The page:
OverviewWalville Peak is a mountain located in Pacific County, Washington. Although the peak is a relatively low elevation and is not the highest point in the county, it is still important to many peakbaggers.
One important aspect of Walville Peak is that the summit can be accessed via logging roads; an easy YDS Class I hike. Another important aspect of Walville Peak is that the mountain is the most prominent point in Pacific County; the 28th-most prominent CoGPP in Washington.
As previously mentioned, the summit is reached via logging roads. However, a gate might prevent drivable public access to the summit. Regardless, public access is allowed on weekends during daylight hours. The non-motorized (hiking, snowshoeing, biking) trek is only approximately 1.5 miles one-way from a Borrow Pit located on the ridgeline west of the summit, following a straightforward ridgetop walk along forest roads.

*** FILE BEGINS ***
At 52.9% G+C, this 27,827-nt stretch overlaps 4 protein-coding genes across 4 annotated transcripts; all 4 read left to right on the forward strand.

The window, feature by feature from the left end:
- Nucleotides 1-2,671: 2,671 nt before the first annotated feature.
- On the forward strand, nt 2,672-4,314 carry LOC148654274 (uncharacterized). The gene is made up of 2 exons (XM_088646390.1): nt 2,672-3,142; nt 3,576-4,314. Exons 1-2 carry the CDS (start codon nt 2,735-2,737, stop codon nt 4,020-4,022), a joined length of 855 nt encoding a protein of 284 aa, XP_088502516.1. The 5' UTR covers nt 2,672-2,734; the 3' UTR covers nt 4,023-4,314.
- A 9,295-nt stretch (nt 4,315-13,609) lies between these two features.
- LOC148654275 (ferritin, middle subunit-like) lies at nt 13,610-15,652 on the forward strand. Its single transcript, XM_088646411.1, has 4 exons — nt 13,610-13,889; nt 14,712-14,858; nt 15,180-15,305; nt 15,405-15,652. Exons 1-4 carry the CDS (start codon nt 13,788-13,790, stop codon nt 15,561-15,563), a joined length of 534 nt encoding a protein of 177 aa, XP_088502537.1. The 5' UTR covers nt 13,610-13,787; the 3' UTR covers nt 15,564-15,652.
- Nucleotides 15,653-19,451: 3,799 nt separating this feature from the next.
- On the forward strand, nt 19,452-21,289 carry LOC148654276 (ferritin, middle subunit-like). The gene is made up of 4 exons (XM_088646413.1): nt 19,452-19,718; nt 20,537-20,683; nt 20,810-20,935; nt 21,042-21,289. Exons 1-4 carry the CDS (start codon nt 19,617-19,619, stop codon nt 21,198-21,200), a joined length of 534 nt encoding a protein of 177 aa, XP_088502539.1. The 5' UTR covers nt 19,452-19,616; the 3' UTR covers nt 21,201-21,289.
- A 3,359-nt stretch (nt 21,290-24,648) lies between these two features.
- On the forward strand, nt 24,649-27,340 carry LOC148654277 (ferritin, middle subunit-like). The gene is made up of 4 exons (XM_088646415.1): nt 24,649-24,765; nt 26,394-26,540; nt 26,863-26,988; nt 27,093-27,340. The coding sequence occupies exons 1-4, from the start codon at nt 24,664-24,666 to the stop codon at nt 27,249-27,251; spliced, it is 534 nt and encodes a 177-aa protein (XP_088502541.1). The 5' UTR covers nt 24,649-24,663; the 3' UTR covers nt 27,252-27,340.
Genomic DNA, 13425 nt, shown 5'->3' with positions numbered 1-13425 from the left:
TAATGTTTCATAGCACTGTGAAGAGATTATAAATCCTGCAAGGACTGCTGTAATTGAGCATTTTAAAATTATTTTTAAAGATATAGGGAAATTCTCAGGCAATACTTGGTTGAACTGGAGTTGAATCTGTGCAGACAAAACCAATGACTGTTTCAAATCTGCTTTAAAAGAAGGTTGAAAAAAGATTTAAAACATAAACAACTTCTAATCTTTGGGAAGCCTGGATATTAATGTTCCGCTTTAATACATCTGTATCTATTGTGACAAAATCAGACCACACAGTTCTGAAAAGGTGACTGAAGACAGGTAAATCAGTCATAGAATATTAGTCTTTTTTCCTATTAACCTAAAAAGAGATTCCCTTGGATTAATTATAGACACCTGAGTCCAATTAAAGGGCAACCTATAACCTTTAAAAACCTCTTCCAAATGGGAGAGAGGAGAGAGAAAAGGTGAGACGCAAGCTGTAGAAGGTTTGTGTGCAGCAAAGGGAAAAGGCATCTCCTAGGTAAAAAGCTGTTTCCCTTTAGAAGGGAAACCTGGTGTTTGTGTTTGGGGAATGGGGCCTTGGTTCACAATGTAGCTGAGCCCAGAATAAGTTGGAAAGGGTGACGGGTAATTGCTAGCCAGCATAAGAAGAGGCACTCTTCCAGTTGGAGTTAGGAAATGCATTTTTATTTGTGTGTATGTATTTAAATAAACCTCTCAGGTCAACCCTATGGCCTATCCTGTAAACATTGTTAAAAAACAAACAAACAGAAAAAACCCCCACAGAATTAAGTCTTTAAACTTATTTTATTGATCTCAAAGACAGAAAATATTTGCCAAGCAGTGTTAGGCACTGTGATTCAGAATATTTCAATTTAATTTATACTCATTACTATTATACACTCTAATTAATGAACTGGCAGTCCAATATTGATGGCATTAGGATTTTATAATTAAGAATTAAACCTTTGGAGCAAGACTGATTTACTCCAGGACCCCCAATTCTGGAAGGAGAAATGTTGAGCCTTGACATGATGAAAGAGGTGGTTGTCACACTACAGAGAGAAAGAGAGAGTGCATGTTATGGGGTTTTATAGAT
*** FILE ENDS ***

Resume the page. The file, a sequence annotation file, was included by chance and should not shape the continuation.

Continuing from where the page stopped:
A fire lookout site used to be at the summit of Walville Peak. Little information has been found regarding the specifics outside of various old "Walville lookout station" references. All that remains of the original fire lookout are a few wooden planks from a past structure found at the summit around the mountain's USGS Benchmark. However, multiple resources refer to a lookout in the area known as "Squally Jim" Lookout. "Squally Jim" is a hill located approximately 1.5 miles west of Walville Peak. According to historical documents, the original "Squally Jim" fire lookout was built by the Washington State Division of Forestry in 1942, an 83' tall structure with a 7'x7' cabin and AWS "Smokehouse" living quarters for the lookout operators. In 1955, a 40' tall wooden live-in lookout was built at the summit, and the 83' tall tower was torned down the following year. In 1962, the live-in fire lookout was destroyed by the "Columbus Day Hurricane", and the lookout was replaced within a few weeks. Then the fire lookout was officially decommissioned and destroyed by the Department of Natural Resources in 1968.